Wednesday, March 14, 2007

The Senator Obama Watch: Kass and Gigot fumble their Obama analysis

John Kass and Paul Gigot usually get so much right that it was hard to believe that they could team up to get Obama so wrong on the [Wall Street] Journal Editorial Report this weekend [airing every Saturday night at 10:00 pm (CST) on the FNC, repeating at 5:00 am (CST)on Sunday morning]. As with any candidate for any office, there is much to criticize about Obama. But, erroneous and unsubstantiated critiques only strengthen the Obama Presidential candidacy by feeding the notion that there is no solid basis to criticize the Junior Senator from Illinois.

The Journal Editorial Report segment problems perhaps resulted from having a conservative [Gigot] interview a conservative [Kass] with neither making sufficient effort to be fairandbalanced. They might both have to turn in their Fox union cards. Or, perhaps Gigot and Kass just wanted to caricature liberal broadcast network bias, mutatis mutandis. If so, they did a pretty good job.

Apparently, Kass thinks the most important thing to tell Americans about U. S. Senator and presidential candidate Obama is what Kass characterizes as the disconnect in Senator Obama between Camelot and Chicago politics [For the entire segment transcript, See here]. For some cheerleading of Kass and Gigot from a conservative, DuPage County critic of Obama, See here.

In support of his asserted “Obama disconnect,” Kass tells Gigot that Obama is “back[ed] here in Chicago by the political machine, the Daley machine, which has its own issues with federal grand juries.”

The only problem with that statement of Kass’ is that it is simply not true. Yes, as a candidate for President, Mayor Richard M. Daley is backing Obama. But, which Democrats in Illinois are not backing their native son? Not a great many and certainly not anybody as politically savvy as Mayor Daley.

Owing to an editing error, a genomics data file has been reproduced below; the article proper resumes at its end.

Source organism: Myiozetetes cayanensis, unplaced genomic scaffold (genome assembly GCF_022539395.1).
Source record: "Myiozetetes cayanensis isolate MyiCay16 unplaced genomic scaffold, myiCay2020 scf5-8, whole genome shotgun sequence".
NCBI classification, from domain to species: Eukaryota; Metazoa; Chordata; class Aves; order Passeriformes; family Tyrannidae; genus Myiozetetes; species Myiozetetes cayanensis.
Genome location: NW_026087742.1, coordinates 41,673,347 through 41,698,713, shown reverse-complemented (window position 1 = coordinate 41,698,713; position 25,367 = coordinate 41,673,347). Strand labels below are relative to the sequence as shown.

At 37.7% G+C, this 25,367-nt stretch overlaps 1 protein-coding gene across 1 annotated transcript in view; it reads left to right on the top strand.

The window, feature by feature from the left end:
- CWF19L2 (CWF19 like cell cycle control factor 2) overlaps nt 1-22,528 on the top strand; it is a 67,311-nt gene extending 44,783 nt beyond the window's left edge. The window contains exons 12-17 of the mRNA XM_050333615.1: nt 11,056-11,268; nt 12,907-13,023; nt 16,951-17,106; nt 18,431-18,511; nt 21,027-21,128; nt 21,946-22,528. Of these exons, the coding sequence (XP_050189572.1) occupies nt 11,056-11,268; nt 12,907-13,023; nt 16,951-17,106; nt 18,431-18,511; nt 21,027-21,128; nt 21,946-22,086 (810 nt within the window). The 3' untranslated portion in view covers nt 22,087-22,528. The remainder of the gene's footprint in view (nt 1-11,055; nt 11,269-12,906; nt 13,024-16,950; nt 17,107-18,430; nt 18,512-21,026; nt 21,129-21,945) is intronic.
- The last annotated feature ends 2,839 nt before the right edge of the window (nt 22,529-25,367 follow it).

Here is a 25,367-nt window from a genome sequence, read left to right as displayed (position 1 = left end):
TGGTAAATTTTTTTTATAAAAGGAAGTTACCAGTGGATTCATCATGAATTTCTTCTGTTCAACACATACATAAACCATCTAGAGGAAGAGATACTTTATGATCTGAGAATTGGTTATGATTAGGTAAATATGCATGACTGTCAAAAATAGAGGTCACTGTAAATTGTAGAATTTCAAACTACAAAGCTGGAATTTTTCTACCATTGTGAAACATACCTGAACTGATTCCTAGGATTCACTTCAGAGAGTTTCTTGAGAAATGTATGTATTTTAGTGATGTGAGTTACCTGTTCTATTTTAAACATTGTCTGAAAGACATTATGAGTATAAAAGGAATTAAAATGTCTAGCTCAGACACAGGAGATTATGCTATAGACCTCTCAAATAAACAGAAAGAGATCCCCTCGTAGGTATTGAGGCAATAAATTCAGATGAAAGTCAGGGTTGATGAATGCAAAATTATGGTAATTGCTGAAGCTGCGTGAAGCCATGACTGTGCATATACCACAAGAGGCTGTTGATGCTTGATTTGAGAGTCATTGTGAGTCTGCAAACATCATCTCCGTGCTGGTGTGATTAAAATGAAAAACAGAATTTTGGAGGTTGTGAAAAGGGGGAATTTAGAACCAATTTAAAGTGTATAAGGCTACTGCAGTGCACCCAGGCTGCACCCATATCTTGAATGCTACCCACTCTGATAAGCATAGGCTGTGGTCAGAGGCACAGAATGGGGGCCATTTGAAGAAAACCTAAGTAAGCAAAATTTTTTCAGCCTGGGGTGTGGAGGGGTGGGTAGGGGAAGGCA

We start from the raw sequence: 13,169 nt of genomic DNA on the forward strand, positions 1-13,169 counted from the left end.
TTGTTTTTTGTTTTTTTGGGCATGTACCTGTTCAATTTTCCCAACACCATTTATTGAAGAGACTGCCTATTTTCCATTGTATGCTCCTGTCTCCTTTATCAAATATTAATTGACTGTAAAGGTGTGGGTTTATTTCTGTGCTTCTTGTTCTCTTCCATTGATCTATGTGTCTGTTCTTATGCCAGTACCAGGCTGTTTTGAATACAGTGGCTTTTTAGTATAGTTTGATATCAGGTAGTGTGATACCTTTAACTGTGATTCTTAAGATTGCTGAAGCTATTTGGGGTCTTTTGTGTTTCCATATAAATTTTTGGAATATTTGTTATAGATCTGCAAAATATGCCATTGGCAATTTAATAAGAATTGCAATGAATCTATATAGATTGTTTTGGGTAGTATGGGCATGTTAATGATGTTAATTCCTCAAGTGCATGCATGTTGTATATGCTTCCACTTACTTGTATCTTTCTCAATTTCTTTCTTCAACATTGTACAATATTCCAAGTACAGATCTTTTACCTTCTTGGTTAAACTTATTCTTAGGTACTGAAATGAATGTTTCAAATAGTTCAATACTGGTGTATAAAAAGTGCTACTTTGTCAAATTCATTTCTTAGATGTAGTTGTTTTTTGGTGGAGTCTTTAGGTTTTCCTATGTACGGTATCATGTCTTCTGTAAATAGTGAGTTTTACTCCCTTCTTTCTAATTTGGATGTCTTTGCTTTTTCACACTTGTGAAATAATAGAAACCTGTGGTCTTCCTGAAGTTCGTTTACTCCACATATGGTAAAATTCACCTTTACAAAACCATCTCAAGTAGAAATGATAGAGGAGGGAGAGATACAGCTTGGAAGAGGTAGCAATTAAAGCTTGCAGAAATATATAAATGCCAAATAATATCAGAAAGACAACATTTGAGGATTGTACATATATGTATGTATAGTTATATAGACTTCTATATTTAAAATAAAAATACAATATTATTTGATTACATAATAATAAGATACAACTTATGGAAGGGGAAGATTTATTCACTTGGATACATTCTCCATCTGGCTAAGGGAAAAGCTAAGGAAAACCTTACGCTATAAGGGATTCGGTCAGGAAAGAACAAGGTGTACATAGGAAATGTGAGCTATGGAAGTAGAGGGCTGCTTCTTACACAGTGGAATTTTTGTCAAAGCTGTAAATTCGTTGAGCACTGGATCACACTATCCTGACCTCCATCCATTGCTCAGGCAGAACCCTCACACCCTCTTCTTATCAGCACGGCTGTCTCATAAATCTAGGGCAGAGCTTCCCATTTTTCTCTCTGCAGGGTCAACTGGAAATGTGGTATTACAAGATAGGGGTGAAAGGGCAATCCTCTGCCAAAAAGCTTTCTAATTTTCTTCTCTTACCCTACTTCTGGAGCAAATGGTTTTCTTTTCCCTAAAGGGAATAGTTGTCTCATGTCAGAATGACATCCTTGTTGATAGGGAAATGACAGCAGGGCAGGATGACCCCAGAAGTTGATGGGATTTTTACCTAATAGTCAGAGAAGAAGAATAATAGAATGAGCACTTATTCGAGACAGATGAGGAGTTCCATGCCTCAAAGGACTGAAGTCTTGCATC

But Kass tells his story as if Obama is some kind of a Daley creation. He couldn’t be more wrong. Senate President Emil Jones is a long time mentor and Daley is connected to Jones, but there is no indication that Daley was a force, in any sense, for Obama to become and stay a state senator for eight years from the South Side of Chicago.

More importantly, in a tough, seven candidate race for the Democratic nomination for the U. S. Senate in 2004, Mayor Daley gave no support to Barack Obama and the Mayor’s brother, Cook County Board Finance Committee Chairman John Daley, was with the Chicago machine’s candidate-- State Comptroller Dan Hynes [Son of longtime Democratic machine pol—Tom Hynes] .

Kass’ mistake was bad enough, but then Gigot picked up the fumble and ran in the wrong direction, and Kass ran along with him:

Gigot: … when you talk about the Daley machine and say that Obama comes out of that machine, what do you mean, and how does it work? Is it a patronage machine, a typical patronage machine? What does it mean he's a product of that politics?

Kass: Well, he separates himself from it rhetorically, positioning himself as an independent Democrat. But in Illinois, as you know from your time here, the State Senate is basically run by people who tell the other senators what to do, and they generally fall into line.

Kass: He has done some things in terms of ethics that have separated him from the rest of the pack. He has talked about ethics. He has invoked reform in his speeches. But at the same time, the machine in Chicago is about patronage, as we found out recently. Patrick Fitzgerald, the special prosecutor in the Libby case, successfully prosecuted top members of the Daley administration for building illegal patronage armies by the thousands. So there's a difference between the Obama message publicly, nationally, and how politics works here. It's all basically very simple here. It's about interests.

Note how Gigot, above, now has Obama “coming out of the Daley machine.” What is that based on? Absolutely nothing. How is that for solid journalism?

Then Kass tells us that all the state senators listen to someone else, someone up high? Who does Kass have in mind? Mayor Daley? Former Republican Senate President Pate Philip [Republicans held the majority in the State Senate for 6 of the 8 years that Obama was a state senator]? Current Democratic Senate President Emil Jones? Who knows? Kass doesn’t say. But whoever it is, Kass has Senator Obama “falling into line.”

So, I guess the racial profiling legislation that Obama passed in the state senate must have been dictated by Daley? Jones? Philip? I don’t think so.